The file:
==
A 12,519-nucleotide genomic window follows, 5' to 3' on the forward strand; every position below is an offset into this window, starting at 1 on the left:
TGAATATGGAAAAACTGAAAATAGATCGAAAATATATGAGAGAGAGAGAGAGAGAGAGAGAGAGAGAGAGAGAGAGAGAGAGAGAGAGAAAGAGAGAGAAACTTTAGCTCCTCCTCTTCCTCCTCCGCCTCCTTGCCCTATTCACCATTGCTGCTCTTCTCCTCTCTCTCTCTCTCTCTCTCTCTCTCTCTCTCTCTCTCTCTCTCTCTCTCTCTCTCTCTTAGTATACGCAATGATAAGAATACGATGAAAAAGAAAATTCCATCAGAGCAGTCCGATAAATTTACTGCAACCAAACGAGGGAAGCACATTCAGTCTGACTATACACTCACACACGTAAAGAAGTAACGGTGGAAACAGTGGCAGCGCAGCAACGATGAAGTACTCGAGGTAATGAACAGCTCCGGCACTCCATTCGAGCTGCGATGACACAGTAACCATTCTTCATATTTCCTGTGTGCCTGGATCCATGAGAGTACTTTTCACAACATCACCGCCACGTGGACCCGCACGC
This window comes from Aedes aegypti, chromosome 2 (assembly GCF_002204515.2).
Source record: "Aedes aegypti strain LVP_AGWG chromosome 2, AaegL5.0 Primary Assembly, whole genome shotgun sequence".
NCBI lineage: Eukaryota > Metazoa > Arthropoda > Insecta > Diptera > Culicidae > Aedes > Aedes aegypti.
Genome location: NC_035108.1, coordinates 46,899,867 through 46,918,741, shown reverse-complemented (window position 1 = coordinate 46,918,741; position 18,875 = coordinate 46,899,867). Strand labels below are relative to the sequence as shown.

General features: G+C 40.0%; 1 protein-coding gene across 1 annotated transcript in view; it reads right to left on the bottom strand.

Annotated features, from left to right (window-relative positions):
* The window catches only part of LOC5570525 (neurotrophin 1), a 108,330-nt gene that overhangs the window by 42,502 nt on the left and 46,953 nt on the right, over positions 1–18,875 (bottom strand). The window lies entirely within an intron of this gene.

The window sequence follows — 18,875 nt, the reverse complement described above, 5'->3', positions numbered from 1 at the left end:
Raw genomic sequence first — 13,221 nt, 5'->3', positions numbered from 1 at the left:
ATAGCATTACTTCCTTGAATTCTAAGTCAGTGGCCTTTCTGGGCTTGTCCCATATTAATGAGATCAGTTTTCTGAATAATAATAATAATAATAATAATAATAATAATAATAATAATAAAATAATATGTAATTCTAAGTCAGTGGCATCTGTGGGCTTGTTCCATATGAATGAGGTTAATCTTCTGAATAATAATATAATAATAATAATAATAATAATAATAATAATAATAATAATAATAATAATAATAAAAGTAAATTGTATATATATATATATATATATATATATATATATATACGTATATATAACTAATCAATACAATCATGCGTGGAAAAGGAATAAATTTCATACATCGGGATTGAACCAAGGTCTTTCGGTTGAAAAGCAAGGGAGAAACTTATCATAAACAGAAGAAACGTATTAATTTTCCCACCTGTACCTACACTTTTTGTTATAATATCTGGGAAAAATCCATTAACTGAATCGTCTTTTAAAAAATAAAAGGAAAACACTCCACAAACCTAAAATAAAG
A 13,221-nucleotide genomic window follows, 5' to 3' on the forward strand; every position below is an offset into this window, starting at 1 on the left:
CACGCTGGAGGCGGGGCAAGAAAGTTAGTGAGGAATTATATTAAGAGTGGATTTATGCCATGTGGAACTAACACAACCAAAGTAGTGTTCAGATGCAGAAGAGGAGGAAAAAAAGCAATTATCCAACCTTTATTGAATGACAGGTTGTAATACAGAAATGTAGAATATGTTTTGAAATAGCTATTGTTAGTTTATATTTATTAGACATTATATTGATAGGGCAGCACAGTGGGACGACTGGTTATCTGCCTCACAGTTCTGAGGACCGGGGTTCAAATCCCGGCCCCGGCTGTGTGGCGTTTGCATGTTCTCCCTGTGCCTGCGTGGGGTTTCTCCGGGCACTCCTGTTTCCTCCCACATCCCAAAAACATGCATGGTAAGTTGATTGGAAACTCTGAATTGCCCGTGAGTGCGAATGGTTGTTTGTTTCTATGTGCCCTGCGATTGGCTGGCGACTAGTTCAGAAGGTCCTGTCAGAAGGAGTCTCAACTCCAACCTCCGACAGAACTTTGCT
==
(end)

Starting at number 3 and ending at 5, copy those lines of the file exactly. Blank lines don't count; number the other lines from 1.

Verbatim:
This window comes from Aedes aegypti, chromosome 2 (assembly GCF_002204515.2).
Source record: "Aedes aegypti strain LVP_AGWG chromosome 2, AaegL5.0 Primary Assembly, whole genome shotgun sequence".
NCBI lineage: Eukaryota > Metazoa > Arthropoda > Insecta > Diptera > Culicidae > Aedes > Aedes aegypti.